The Resurrection is the most plausible explanation, if, of course, one accepts miracles as a possibility. Because atheists and skeptics don’t, they dogmatically rule out the very possibility.

And that brings it back, as always, to the fundamental questions: is there a God? and (as a result) do miracles occur? You still haven’t shown all of us how you manage to believe in universal negative propositions: on what rational basis?

If you continue to ignore you fundamental epistemological problem, then I’m done with this discussion, because there is nowhere else to go with it. You have to face the difficulties of your own position.

Really? The Resurrection is the MOST plausible?
More plausible then the story was not true?

More plausible then the fact the Jesus was not really dead??? Really? Do you have access to all of the read-outs from the medical instruments which were used on Jesus after his “death”????

You claim that misdiagnosis (as well as every single other possibility) is not even “remotely plausible”??? How in the world could you know that? Not even REMOTELY PLAUSIBLE that people 2,000 years ago would see a body which is on the brink of death and state that he is dead when in fact he is actually not? Did they look for his pulse? How do they know that beyond a shadow of a doubt he was really dead?

I think you are letting your beliefs cloud your judgement on this one. I’m not talking about the possibility of a miracle happening. I’m talking about your belief that misdiagnosis was not even remotely plausible.

You stated above that you wouldn’t call it a miracle “unless all plausible natural explanations could be ruled out”. I am stating that since these events happened 2,000 years ago and our only evidence of them is some writings in some book, then you CAN NOT state that all plausible natural explanations can be ruled out!!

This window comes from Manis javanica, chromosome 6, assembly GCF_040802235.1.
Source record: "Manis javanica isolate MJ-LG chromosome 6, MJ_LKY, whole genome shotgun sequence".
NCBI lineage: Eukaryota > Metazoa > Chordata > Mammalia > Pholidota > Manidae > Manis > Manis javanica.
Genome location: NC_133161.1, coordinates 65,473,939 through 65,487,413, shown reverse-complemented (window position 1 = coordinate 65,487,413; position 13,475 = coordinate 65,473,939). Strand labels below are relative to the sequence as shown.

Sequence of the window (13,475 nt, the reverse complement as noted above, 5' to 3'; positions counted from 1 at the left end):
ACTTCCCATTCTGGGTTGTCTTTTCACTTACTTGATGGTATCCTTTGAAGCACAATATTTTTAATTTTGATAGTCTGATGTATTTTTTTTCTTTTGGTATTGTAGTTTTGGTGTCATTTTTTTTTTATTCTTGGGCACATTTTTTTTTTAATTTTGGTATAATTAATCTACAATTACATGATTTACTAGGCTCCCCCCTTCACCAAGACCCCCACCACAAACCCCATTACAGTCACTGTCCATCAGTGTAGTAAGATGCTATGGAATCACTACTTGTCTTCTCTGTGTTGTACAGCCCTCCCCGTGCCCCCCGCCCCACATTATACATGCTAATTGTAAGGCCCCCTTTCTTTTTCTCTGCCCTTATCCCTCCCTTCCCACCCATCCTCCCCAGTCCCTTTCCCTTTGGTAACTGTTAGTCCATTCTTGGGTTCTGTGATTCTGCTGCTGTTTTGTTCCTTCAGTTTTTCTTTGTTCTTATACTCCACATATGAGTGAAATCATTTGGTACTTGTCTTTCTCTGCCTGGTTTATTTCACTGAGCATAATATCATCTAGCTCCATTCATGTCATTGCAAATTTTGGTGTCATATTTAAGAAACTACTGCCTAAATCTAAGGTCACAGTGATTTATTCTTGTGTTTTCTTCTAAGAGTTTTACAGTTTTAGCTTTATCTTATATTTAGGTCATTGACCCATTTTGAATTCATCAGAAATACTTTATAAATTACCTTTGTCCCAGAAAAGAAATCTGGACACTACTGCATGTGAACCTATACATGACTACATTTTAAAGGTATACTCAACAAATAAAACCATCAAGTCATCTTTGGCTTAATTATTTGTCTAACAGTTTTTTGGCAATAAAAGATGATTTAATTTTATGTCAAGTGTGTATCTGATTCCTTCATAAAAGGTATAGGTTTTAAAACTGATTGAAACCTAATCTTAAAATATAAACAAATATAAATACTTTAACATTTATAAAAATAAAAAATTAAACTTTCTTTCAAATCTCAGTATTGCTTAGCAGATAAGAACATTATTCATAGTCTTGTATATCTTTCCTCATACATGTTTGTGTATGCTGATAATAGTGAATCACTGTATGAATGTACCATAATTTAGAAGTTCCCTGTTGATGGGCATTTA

There is plenty of apologetics out there showing how implausible and absurd all the alternate scenarios are. I’ve collected tons of the best examples.

Wow .. that’s a lot of information. The few that I looked at I can summarize as follows: “The resurrection really happened because there is alot of stuff written in the Bible which says that it did.”

If you know of something with a little more … historical proof other than the Bible … that would be of great interest.

Also, even using the Bible doesn’t appear to be a reliable source, for example see this article.

If the authors of the Bible can’t even agree on how many people saw the tomb the next day, and whether or not the tomb was already opened and how many zombies walked around the town after it all happened … then how can anything in the Bible about the resurrection be trusted as reliable evidence?

Nice try. Of course, the defenses of the Resurrection that I have collected are far, far more than your silly dismissive summary. If you’re truly serious about looking into the evidences for it, and historical arguments to be made then you will. It requires a lot of serious reading.

If you’re not (as appears to be the case), then you will blow it off, as you do here, and switch the topic to the usual atheist mockery.

The standard atheist response to being referred to lots of serious philosophical / historical treatments of the topics they ostensibly claim to be interested in, is to find some way to avoid them, lest the discussion actually become serious and constructive. We can’t have that: because then the Christian view wouldn’t be able to be dismissed as foolish and only fit for mockery.